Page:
Published November 11, 2015
Alas, Generation Z is coming of age. With many now in their teens, our ingenious yet curious Gen Zees, when unplugged from their screens, are facing M-rated social situations like sex, drugs and mental illness for the first time. The problem? These situations don’t come with an app. Inaugural exposure to intense adolescent situations like these, without a clue, could force our driven Gen Zees into a teenage wasteland.
As a Gen Z expert, I’ve identified the need for researchers to go beyond the screen and explore the unplugged trends among Gen Z, the social and behavioral trends discussed not nearly enough – topics such as substance abuse, anxiety from pressure to succeed, mental health & mental illness, sexual consent, and relationships. With a deeper understanding of Gen Z at 360 degrees, other generations can better mentor, work, market and educate Gen Z more accurately.
Why look at the unplugged side?
Unplugged life can be enticing but confusing: Here are a few examples: They’re concocting triple strength cocktails that get you wasted in less than 8 seconds. They’re memorizing, “Yes Means Yes”, for the fortuitous time they consent to non-digital sex. Or wait, do they say, “No Means Yes”, to the campus druggie dressed in norm core, disguised in a cashmere hoodie selling bath salts? Legal or not, many Gen Zees are ingesting marijuana, the perfect remedy for anxiety brought on by the deluge of academic and socio-economic pressures, surely amplified by social media.
For a Gen Z, unplugged life is harder to navigate than a plugged-in life. Screens don’t teach social skills. First, instead of hanging out at the mall or with friends 24/7 interacting and developing social skills, they’ve been on the couch curating, screening and basically, controlling their social environment. Some have mastered social interaction, manhave not. Being tech-smart is one thing, being street-smart is completely different.
Rates of anxiety are high among Gen Z. Gen Z in particular needs more support to deal with academic pressures. With rates of anxiety among 13-18 year olds at 25%, let’s explore why and how this high rate of anxiety effects Gen Z’s performance now and their promising future. And many more claim to have undiagnosed anxiety – why is anxiety such a loose term today? The lines at the college (and high school) health centers are the longest ever.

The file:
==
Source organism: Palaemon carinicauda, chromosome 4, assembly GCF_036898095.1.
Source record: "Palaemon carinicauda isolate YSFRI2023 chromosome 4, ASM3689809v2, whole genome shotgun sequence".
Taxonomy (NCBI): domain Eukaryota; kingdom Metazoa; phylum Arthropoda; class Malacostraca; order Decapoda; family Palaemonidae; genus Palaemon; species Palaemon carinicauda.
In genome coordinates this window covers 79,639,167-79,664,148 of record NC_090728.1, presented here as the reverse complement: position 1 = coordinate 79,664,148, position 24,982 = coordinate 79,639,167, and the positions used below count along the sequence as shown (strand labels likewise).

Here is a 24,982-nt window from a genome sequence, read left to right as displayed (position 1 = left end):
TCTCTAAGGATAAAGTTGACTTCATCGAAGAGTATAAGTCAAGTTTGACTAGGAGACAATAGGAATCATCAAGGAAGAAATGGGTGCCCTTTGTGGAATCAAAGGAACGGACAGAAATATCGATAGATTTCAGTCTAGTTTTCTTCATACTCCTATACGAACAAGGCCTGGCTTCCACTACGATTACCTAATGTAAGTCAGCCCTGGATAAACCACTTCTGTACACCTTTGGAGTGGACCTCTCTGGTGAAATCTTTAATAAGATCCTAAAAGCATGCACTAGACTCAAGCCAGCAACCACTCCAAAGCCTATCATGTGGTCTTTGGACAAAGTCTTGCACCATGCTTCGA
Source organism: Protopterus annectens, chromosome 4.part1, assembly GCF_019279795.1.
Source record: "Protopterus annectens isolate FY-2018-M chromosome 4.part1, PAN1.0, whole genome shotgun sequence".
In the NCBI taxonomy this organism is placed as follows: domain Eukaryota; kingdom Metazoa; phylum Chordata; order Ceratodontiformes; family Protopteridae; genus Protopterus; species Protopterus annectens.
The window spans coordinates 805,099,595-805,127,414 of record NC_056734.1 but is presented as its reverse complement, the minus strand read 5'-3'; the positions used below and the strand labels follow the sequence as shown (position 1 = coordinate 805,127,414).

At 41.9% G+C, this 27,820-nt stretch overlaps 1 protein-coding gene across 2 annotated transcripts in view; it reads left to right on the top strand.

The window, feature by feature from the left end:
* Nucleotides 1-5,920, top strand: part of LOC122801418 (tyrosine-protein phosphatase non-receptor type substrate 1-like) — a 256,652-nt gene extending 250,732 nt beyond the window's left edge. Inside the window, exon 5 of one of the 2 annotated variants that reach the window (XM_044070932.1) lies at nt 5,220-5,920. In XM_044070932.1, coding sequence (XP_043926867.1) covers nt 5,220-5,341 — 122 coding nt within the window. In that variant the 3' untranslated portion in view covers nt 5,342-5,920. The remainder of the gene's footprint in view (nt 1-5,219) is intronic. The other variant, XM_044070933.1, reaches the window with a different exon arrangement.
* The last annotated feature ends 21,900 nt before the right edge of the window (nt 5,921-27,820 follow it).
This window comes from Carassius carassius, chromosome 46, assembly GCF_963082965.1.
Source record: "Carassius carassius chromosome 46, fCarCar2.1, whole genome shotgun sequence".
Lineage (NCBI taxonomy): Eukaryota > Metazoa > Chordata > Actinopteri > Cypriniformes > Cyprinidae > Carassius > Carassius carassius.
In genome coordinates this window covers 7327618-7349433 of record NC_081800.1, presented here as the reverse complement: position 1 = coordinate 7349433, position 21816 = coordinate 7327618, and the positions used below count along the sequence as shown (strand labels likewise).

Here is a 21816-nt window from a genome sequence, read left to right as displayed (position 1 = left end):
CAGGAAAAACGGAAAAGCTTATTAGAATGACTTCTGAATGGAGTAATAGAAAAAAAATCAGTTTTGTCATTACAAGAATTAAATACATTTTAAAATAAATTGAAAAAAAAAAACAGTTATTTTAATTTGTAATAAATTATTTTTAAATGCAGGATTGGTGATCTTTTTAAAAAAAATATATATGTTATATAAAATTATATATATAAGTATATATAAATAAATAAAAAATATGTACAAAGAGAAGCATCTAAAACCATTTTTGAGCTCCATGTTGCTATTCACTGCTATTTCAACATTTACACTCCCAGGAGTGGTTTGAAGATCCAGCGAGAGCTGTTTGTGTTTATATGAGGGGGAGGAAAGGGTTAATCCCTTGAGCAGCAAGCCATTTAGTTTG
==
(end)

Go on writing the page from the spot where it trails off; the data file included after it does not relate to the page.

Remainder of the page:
Society’s ascending interest in Gen Z is coveted by businesses that want to “work with Gen Z” or by marketers who want to “reach Gen Z”. Let’s understand Gen Z developmentally before society accelerates their youth even more. These social situations are too important and consequential to be cut from getting to know Gen Z emotionally and developmentally.
Unplugged Trend #1: Cyberbullying
Cyberbullying continues to be a problem among Generation Z, particularly during the holiday season when a Gen Z’s world is amped up by life stressors: exams, social media exclusion, polarized election, college application process, and family squabbles. As part of my series entitled, “Gen Z Unplugged”, where I explore new social frontiers pioneered by tech-savvy Gen Z, I’d like to share a young mental health writer’s deeper look into cyberbullying and its potentially devastating effects on Gen Z.
Guest Post by Jenny Holt, Mental Health Writer for WhyTeamBuilding.com
Is Gen Z More Susceptible to Cyberbullying?
Generation Z, loosely defined as children and teens born after 1996, is way more connected to the digital world and technology than previous generations. Studies show that 73% of teenagers have access to a smartphone or devices with connection to the internet. These young people use social networks multiple times in a day with Snap-chat, Instagram and Facebook top choices of communicating between close peers. In fact, the influence of social media on Generation Z is so huge that according to a study, 42% of respondents believed that it affects how they feel about themselves.
Cyberbullying and Generation Z
Technology and social media can be viewed in two different ways. On one side, it can empower young people by keeping them informed and connected. The other side is that social media has, in fact, a negative impact on the youth’s perception of self-worth. The 2014 statistics from the National Crime Prevention Council are not encouraging with 43% of young people reporting that they have been bullied online. Social media does have its dark side given the anonymity of messaging apps, online forums and communities. Anyone has access to social media and people can say whatever they feel like. Often, young people, the most vulnerable groups, are targeted.
Effects on Victims
Any form of bullying, online or offline, has negative consequences on the victim causing physical, psychological and mental stress. Bullied victims are at higher risk to sink into depression. They may feel sad, lonely, and unable to sleep & eat or lose interest in activities. Grades will likely suffer with some missing, skipping or even dropping out of school. Targets of cyberbullying might turn to drugs and alcohol. Bullying can lead to persistent thoughts of self-harm or suicide which might continue into adulthood. Victims of bullying may even retaliate through violent means such as going on rampant shooting.
For statistics on cyberbullying – https://www.teensafe.com/blog/cyber-bullying-facts-and-statistics/
Stay tuned for my series on Generation Z, Unplugged where I will take you through more of the not-so-popular trends among our rising stars, Gen Z.